Support the show on Patreon!
Dec. 15, 2021

Becoming a Wine Retail Institution w/ Phil Bernstein, MacArthur Beverages

Becoming a Wine Retail Institution w/ Phil Bernstein, MacArthur Beverages

An early mover focusing on fine wine, Bordeaux and California futures, and becoming a dual importer/retailer, Addy Bassin’s MacArthur Beverages has become a wine institution in Washington DC. Phil Bernstein, General Manager of the brick & mortar wine ret


An early mover focusing on fine wine, Bordeaux and California futures, and becoming a dual importer/retailer, Addy Bassin’s MacArthur Beverages has become a wine institution in Washington DC.  Phil Bernstein, General Manager of the brick & mortar wine retail store and importer, tells us about how he thinks about wine pricing, direct importing wines, the changes in consumer buying patterns, and more as we continue to delve into the future of wine retail.  

Detailed Show Notes: 

  • Phil’s background
    • He grew up in Long Island, played Trumpet, and pursued a career as a professional trumpet player
    • He ended up begging for a part-time job at a retail shop in Ann Arbor, MI, and got his start in wine
    • Saw a job at Calvert Woodley in DC on winejobs.com and moved to DC
    • He moved to Macarthur Beverages so he could become a wine buyer and became GM in April 2018
  • Macarthur Beverages history
    • An institution in DC, in the Palisades suburbs
    • Founded in 1957 by Addy Bassin and his wife, Ruth
    • One of the 1st to offer Bordeaux En Primeur
    • He was notable for bidding on one of the Jefferson wine bottles
    • They had a focus on fine wine from an early stage 
    • Both a national shop (because of fine wine focus) and a neighborhood store
    • Pre-pandemic - 50% online / 50% in-store; today - 70% online, 30% in-store
      • Used to have tastings every Sat in-store to drive foot traffic
      • People now do curbside pick up after ordering online
      • Does a lot of DC area delivery (can only legally deliver in DC, not nearby suburbs in MD or VA)
  • Physical store for wine retail - “nothing beats the human interaction”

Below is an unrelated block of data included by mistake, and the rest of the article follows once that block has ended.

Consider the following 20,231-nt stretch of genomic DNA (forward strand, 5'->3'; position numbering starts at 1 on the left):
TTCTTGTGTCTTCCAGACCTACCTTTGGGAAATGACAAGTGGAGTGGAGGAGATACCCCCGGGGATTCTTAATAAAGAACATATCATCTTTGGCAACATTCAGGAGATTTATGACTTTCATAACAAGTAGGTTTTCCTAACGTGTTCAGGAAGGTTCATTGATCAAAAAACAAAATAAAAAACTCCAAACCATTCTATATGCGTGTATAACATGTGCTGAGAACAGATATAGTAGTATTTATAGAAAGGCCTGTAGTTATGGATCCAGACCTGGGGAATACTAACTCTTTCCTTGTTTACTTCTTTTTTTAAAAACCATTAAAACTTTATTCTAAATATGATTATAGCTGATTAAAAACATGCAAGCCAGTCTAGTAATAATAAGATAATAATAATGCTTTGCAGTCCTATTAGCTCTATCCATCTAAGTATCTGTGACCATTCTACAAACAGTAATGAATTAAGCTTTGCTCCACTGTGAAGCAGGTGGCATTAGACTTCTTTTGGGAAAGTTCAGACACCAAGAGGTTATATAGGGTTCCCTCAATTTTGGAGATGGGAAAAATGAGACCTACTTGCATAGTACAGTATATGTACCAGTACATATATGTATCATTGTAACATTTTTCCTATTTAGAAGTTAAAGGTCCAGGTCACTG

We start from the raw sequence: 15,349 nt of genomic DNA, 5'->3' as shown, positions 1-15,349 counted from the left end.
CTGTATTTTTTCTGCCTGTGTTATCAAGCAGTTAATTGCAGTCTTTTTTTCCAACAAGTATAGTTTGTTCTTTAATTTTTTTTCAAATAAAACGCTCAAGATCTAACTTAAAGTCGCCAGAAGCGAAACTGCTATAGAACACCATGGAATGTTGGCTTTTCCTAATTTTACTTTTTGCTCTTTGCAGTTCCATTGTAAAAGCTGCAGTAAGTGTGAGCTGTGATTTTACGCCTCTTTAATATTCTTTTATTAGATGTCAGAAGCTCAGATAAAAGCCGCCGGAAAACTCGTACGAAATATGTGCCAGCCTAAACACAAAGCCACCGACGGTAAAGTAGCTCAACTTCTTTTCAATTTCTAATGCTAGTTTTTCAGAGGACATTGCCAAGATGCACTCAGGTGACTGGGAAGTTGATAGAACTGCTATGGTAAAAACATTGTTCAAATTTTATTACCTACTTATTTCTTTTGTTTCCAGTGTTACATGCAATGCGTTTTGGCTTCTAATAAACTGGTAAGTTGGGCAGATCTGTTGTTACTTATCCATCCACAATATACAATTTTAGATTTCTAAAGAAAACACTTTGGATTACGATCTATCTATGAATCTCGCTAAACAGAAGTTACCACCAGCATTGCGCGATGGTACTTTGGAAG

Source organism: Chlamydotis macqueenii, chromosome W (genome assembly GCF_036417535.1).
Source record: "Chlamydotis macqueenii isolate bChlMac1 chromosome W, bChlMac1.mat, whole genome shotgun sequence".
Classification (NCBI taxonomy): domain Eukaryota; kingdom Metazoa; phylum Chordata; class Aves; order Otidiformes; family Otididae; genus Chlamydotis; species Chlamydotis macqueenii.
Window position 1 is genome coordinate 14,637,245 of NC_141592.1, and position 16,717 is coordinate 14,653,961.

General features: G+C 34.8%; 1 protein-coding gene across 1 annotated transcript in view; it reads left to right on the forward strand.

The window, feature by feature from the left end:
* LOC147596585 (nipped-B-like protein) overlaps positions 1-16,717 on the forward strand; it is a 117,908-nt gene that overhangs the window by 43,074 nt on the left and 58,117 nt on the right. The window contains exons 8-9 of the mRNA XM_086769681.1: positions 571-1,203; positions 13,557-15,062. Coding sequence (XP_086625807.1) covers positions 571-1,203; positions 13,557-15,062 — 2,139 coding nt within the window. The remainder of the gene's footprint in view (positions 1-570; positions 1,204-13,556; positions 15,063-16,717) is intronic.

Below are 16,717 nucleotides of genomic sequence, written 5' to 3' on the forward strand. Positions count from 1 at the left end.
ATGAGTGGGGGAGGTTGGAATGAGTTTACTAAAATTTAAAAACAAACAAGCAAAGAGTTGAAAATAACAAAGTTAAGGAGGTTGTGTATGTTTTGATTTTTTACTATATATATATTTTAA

• Pricing for wine retail - “price is everything”
    • Believes that price often trumps customer loyalty
    • Looks at wine-searcher.com when pricing wine, having the best price on wine-searcher meaningfully drives sales
    • Used to do a standard markup with a case discount, but believes now having the best price upfront is key
  • “Reliability” for MacArthurs is good customer service
    • Take care of the wine (temp control, only ship when weather is good)
    • Never makes vintage substitutions
    • Always makes good on promises, even if they end up losing money on the sale
  • Both an importer and a retailer
    • Only possibly in DC and CA in the US
    • Can buy Bordeaux direct from negociants
    • Have access to more fine wine from overseas
    • Can cut out the middle man - improving profitability and reducing the price to the customer
    • Finding their wines to direct import - have exclusivity, mostly locally
    • Imports 6-7 full 50ft containers a year
    • Not allowed to sell to other distributors or retailers
    • ~60% of business from wholesalers, ~40% imported
    • Believes more importers will sell direct over time
  • Bordeaux Futures/En Primeur
    • The value of it can vary a lot by campaign
    • The only way for it to work is for wines expected to either be sold out or at higher prices when the wines are released for customers to tie up their money
    • In most years, En Primeur only works for the top 50-75 wines, which doesn’t make sense for most Petit Chateau
    • 2019 campaign - Bordelais knew people couldn’t taste during En Primeur due to Covid, Pontet Canet and Angelus came out early with low prices and set the tone - lots of interest and buying
    • 2020 campaign - “somewhat of a dud,” Bordelais took prices back up to between 2018 and 2019 levels
  • California Futures
    • Starting to go away from this model
    • In the early 1980s (pre-internet), set up barrel tasting of CA wine producers, people could taste the wines and order futures at a discount
    • E.g., Randy Dunn, Ridge, Shafer were some producers
    • Robert Parker came and did a private tasting after the event
    • It has since been taken over by the internet, mailing lists, and wines have wider distribution
    • Now more of a social event, less about selling wine
  • Customer demographics
    • Largest revenue from males 45-54
    • Growing population according to Google Analytics - females 35-44, more younger buyers tend to be female
    • Buying habits changing
      • The old model - buy by the case (based on points and price)
      • The new model (as wine prices have gone up and selection has increased) - lots of 1-2 bottle buying, trying things from all over the place
      • Points are less important
      • Restaurants are a way for consumers to explore new types of wine
      • Bourbon is a very hot category
  • Communications 
    • Email is still the #1 way to sell wine
    • Social media - doing more, can highlight boutique items, good for promoting local events (tastings, wine dinners)
    • YouTube - did some video tastings for customers - got excellent feedback
    • Working with a digital marketing company
Get access to library episodes

See acast.com/privacy for privacy and opt-out information.